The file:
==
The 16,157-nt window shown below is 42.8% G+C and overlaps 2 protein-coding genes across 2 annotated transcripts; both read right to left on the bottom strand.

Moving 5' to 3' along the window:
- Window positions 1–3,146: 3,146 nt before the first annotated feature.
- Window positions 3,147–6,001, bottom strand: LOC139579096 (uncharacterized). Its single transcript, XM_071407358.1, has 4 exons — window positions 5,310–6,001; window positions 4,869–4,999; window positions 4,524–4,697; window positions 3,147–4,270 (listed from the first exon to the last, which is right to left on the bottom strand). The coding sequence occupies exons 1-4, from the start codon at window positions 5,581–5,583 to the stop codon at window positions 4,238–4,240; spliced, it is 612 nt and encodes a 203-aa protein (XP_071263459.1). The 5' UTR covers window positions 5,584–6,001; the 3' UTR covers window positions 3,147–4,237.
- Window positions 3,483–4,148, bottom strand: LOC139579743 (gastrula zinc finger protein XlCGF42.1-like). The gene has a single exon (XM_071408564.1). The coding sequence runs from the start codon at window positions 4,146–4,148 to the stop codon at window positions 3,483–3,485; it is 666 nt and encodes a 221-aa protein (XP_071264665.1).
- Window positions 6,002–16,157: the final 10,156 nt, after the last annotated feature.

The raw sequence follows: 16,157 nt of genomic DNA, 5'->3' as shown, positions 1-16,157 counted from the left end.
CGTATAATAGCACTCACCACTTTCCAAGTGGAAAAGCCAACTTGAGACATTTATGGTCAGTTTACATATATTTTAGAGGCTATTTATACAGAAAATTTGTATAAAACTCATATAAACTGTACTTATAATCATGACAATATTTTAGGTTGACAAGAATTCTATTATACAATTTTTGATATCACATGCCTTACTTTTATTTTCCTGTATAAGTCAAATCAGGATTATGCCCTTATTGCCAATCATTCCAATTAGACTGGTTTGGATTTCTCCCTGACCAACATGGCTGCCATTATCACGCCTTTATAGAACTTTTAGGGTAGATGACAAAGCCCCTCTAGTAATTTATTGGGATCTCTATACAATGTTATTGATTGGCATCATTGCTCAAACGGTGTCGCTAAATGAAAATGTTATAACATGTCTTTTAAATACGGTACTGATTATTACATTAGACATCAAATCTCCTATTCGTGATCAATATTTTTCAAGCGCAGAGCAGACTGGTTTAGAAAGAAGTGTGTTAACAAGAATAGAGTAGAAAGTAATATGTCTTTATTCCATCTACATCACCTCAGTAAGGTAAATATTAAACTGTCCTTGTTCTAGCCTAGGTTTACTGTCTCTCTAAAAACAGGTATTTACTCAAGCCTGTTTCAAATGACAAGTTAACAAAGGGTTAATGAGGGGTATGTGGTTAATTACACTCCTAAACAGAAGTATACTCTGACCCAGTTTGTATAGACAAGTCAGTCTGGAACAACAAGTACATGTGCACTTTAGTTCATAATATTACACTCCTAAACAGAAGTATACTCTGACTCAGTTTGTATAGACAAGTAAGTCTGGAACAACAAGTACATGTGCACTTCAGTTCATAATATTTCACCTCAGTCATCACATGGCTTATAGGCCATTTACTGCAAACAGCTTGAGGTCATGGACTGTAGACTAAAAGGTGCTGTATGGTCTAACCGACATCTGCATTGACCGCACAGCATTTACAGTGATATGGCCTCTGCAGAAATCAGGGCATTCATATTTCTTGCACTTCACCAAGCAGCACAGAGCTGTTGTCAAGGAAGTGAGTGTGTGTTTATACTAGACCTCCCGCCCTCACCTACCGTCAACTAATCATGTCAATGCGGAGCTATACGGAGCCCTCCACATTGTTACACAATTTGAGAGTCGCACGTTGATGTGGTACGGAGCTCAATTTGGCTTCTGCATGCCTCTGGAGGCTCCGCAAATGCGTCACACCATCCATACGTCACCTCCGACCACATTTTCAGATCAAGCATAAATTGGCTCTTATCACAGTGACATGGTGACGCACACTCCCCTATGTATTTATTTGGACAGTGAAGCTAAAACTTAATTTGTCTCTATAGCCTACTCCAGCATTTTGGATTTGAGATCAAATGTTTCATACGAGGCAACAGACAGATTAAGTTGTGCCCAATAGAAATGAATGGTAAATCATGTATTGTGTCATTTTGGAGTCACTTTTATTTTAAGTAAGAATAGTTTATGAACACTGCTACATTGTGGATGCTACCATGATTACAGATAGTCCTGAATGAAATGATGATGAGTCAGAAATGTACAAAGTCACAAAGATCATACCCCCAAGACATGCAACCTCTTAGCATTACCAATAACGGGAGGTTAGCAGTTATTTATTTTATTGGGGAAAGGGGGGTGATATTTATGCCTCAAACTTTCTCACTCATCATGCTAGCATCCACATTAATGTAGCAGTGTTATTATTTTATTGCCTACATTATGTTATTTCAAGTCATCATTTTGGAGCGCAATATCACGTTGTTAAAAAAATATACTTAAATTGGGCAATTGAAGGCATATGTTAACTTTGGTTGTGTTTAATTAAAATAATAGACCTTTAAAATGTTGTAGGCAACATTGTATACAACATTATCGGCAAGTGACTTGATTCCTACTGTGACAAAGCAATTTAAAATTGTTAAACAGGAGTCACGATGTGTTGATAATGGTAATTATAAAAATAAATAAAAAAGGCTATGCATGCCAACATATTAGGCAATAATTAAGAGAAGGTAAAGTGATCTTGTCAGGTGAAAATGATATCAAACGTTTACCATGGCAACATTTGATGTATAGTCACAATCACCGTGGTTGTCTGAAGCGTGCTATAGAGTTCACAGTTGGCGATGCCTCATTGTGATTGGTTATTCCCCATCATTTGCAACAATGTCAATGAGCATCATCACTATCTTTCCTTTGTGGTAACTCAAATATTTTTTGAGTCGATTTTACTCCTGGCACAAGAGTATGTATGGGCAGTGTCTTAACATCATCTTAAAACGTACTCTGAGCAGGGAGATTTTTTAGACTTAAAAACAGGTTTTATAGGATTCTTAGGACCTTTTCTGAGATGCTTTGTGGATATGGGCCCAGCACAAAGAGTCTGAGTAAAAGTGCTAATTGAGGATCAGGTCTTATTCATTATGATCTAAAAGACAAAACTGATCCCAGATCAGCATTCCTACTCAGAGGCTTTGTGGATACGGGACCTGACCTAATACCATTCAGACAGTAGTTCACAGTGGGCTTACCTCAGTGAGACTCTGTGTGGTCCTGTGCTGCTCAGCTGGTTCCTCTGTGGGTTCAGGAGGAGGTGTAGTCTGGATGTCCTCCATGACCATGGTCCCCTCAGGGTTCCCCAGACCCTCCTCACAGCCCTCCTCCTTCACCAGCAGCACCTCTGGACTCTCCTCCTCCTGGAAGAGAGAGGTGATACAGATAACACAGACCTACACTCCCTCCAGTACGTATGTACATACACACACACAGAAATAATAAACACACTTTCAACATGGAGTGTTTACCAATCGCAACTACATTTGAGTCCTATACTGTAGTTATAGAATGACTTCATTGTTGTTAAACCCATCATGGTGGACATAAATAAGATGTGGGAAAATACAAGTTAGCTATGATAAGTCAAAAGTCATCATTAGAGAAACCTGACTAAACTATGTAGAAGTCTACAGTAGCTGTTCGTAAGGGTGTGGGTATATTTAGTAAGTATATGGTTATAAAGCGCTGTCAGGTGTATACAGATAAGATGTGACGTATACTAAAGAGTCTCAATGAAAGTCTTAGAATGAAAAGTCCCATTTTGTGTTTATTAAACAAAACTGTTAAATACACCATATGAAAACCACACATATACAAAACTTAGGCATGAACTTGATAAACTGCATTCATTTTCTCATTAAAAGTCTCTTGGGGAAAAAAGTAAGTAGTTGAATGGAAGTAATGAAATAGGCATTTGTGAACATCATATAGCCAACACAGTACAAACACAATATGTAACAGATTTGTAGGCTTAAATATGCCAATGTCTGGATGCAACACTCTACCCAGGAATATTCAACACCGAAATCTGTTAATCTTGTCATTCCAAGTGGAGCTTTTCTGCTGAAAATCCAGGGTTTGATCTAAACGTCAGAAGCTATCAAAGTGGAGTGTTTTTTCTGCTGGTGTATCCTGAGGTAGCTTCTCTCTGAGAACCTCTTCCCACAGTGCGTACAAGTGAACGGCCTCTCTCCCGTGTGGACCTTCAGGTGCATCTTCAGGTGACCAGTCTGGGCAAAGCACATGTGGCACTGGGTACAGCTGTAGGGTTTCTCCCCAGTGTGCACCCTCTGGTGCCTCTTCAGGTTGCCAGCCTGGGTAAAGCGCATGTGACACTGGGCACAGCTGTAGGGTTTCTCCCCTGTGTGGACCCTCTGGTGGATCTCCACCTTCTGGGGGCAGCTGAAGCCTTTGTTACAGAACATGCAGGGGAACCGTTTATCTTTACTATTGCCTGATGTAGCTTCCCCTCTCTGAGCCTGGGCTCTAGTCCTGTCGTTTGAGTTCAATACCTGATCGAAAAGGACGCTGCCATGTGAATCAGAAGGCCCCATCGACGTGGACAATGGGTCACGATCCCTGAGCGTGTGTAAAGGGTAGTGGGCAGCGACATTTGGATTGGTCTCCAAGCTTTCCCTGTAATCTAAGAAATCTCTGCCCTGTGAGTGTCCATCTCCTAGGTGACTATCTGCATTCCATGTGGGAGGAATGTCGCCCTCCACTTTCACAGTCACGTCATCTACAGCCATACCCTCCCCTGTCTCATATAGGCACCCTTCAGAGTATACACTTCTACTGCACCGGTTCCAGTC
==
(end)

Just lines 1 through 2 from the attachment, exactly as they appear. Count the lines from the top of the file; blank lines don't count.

The 16,157-nt window shown below is 42.8% G+C and overlaps 2 protein-coding genes across 2 annotated transcripts; both read right to left on the bottom strand.

Moving 5' to 3' along the window: